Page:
Inside OS X is a long list of utilities and capabilities that developers use for apps, but most of us have little or no knowledge of what goes on. Here’s a nifty Mac utility app which can do some magical things but all it requires is the ability to point and click.
Automate A Workflow
One function I added to my Macs many years ago was a simple workflow to launch apps, and more specifically, launch AppleScript scripts (those geeky little script apps which can do so much to enhance a workflow).
One utility that can help you become a Mac power user without knowing the intricacies of the Mac’s innards is Lingon X which has become more powerful yet easier to use in recent years.
I think of Lingon X as a launch tool– apps and scripts– that makes things happen automatically and according to a specific schedule, or when something specific takes place. It can start up an app on your Mac when you’re not around; according to a time and date you set.
When specific events take place on your Mac, Lingon X can launch an app or an AppleScript automatically.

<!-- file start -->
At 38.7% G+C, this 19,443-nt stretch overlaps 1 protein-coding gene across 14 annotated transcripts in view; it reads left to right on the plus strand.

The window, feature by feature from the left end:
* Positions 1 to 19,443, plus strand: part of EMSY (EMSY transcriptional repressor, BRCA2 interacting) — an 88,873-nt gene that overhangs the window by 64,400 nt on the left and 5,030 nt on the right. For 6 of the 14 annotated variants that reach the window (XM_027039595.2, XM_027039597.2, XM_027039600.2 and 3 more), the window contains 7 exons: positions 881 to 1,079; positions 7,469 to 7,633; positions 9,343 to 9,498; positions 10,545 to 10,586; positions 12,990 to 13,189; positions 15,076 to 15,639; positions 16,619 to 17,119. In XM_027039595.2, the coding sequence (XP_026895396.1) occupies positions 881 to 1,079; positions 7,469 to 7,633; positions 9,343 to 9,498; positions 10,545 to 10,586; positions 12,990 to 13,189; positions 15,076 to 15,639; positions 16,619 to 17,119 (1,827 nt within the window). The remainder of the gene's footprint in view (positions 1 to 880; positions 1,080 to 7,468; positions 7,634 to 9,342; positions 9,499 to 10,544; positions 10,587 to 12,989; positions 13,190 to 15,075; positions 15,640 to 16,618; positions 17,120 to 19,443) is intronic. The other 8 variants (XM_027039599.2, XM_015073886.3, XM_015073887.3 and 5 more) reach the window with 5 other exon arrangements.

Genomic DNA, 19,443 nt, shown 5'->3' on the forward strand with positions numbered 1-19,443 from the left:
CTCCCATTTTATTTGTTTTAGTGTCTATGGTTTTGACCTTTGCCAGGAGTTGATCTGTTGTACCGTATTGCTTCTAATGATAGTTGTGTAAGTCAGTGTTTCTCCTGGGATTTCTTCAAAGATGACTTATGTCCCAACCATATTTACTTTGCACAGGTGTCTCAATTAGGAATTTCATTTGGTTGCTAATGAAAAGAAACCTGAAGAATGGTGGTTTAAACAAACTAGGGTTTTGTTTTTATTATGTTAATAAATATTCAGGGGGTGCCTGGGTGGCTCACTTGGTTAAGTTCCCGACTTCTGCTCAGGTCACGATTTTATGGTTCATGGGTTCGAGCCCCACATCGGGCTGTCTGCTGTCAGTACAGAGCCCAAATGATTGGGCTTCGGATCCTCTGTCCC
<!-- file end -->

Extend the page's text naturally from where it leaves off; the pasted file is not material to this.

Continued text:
The magic in Lingon X is the ability to manage a built-in function of OS X called ‘launchd‘ which controls which apps, services, utilities launch on your Mac, and when they launch. That means you can use Lingon X to create a launch event– for example, open Mail at 6:15 AM so email is waiting and ready when you want it. Linton X doesn’t even need to be running to launch items because it uses launchd which is running all the time on your Mac.
Everything in Lingon is point and click. Set it to run as your user or root user. If you’re using AppleScripts to perform certain functions, it can run those scripts and setting up a schedule is, again, little more than point and click and set a time. It’s that easy to be a geek on a Mac these days.
What’s with the name Lingon? It’s a Swedish name for the lingonberry.
What if you’re on a budget and fearful of all the power that comes with Lingon X? Apps and scripts can still be launched automatically on your Mac using Calendar. Open Calendar, set an event and name it, set an alert, and assign an action to the alert. Calendar can open apps on a schedule, and even run AppleScript scripts.